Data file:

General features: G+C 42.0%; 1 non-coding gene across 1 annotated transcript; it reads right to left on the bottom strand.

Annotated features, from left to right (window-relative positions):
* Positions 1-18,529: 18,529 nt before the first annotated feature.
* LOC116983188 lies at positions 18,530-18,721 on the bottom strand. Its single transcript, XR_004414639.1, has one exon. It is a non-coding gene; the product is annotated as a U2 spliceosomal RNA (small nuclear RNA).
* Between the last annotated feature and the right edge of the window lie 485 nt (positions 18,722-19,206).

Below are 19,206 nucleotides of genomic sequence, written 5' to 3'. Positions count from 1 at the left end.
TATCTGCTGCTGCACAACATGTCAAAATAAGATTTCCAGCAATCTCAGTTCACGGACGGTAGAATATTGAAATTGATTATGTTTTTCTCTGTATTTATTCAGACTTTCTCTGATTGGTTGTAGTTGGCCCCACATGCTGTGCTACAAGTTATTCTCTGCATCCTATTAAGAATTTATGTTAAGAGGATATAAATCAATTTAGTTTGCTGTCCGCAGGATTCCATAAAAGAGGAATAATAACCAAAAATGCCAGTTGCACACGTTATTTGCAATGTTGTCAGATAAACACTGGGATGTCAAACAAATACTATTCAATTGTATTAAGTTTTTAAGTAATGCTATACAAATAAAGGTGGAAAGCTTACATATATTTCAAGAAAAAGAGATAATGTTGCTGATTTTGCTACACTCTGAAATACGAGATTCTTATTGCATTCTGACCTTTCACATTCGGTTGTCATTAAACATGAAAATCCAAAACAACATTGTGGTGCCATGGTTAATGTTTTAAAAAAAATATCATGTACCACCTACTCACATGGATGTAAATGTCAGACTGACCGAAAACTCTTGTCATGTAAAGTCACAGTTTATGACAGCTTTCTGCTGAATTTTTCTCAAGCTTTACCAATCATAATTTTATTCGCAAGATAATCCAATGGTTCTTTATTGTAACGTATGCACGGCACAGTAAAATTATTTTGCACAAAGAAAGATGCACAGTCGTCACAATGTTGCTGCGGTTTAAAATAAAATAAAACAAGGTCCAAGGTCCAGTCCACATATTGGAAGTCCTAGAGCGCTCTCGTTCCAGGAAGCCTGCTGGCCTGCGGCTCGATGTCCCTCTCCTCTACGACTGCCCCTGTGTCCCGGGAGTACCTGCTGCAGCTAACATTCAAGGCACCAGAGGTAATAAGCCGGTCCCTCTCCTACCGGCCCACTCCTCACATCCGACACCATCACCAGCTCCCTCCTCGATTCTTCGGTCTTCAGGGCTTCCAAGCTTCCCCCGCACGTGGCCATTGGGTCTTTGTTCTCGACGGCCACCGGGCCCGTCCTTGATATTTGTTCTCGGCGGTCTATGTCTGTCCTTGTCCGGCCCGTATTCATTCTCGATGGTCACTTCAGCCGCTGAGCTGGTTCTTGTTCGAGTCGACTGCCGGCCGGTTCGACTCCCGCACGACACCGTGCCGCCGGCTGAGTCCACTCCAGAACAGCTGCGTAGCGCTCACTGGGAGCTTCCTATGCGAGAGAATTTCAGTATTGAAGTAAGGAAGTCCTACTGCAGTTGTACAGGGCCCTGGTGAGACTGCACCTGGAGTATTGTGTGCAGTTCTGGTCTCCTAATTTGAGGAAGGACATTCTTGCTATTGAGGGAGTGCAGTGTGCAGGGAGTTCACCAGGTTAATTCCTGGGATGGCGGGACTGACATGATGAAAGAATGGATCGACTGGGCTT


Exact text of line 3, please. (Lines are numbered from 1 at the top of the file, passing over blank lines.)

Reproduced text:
* Positions 1-18,529: 18,529 nt before the first annotated feature.